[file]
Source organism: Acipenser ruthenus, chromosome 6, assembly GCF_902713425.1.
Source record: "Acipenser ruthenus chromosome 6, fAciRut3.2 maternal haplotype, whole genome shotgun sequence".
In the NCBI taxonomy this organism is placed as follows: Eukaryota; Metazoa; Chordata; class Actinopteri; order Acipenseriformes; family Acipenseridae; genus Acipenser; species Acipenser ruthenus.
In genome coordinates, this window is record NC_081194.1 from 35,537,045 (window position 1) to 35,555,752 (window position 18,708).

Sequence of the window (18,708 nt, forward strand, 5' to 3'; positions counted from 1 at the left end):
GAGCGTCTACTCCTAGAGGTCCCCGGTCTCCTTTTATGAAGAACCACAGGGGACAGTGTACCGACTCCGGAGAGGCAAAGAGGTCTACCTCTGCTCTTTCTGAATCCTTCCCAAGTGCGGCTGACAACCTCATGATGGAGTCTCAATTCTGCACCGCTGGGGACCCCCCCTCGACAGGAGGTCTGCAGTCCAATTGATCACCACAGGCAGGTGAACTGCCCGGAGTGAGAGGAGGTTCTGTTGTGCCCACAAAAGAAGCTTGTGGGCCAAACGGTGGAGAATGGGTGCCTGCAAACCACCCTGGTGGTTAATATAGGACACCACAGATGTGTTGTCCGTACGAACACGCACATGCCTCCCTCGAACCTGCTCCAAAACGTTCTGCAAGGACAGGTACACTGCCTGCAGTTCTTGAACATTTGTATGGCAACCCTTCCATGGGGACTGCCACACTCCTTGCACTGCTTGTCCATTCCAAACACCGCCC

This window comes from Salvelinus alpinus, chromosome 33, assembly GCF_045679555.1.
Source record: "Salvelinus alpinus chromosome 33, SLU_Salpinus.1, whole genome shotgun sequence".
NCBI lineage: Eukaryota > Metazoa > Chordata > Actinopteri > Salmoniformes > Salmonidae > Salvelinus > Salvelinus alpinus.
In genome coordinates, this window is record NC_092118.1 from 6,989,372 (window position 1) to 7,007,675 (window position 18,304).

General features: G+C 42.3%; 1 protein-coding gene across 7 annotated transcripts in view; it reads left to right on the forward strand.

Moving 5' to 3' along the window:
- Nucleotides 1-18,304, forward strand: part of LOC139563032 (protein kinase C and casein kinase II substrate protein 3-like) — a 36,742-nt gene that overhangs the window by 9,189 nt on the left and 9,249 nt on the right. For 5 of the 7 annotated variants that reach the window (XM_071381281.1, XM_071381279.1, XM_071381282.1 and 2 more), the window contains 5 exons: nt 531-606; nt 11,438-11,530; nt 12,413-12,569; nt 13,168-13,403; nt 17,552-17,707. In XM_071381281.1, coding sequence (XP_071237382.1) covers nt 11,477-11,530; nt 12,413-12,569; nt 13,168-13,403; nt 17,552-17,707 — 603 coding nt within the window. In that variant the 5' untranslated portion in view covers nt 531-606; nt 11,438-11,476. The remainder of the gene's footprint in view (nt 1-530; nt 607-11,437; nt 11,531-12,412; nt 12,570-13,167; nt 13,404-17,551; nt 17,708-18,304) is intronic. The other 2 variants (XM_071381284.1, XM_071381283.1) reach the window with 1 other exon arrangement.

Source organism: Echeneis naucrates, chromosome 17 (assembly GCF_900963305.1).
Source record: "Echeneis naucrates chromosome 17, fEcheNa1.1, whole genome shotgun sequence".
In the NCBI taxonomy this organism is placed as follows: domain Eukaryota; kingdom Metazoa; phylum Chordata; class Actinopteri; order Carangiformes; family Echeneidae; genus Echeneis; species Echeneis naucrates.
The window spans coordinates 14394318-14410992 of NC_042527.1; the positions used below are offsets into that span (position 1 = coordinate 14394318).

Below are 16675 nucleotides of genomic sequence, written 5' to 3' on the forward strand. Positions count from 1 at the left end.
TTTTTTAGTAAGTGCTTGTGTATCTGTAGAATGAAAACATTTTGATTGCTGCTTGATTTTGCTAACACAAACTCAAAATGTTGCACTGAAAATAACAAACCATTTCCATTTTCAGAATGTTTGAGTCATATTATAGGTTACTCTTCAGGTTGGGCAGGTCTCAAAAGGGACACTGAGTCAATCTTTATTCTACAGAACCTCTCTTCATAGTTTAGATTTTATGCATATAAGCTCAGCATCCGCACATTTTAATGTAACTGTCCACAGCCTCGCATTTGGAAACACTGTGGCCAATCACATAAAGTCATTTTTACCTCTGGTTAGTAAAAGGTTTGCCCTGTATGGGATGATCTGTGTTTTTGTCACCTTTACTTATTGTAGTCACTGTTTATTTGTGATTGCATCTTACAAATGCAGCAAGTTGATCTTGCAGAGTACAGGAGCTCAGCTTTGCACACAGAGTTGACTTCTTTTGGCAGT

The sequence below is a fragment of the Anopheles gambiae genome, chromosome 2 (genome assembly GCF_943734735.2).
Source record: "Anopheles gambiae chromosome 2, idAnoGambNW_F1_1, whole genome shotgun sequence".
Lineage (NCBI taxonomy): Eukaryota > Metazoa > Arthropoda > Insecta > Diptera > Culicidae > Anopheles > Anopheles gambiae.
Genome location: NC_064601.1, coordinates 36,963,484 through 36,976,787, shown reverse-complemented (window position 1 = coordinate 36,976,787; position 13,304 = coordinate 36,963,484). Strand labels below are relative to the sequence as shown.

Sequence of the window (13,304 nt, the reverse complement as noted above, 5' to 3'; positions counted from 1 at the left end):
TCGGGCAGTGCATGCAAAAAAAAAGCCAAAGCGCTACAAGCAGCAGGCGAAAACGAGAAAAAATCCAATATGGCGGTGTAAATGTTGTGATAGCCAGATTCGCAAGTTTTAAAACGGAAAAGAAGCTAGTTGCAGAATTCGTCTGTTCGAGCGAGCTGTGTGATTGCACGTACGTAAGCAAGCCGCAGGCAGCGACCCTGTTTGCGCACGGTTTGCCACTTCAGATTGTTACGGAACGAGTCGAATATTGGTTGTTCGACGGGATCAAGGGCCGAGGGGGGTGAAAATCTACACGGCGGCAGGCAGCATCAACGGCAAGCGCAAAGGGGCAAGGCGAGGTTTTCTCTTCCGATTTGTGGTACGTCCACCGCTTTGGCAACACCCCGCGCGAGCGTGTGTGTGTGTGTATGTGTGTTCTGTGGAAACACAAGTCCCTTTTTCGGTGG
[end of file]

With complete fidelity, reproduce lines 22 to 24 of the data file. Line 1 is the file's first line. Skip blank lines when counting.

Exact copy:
Lineage (NCBI taxonomy): Eukaryota > Metazoa > Arthropoda > Insecta > Diptera > Culicidae > Anopheles > Anopheles gambiae.
Genome location: NC_064601.1, coordinates 36,963,484 through 36,976,787, shown reverse-complemented (window position 1 = coordinate 36,976,787; position 13,304 = coordinate 36,963,484). Strand labels below are relative to the sequence as shown.

Sequence of the window (13,304 nt, the reverse complement as noted above, 5' to 3'; positions counted from 1 at the left end):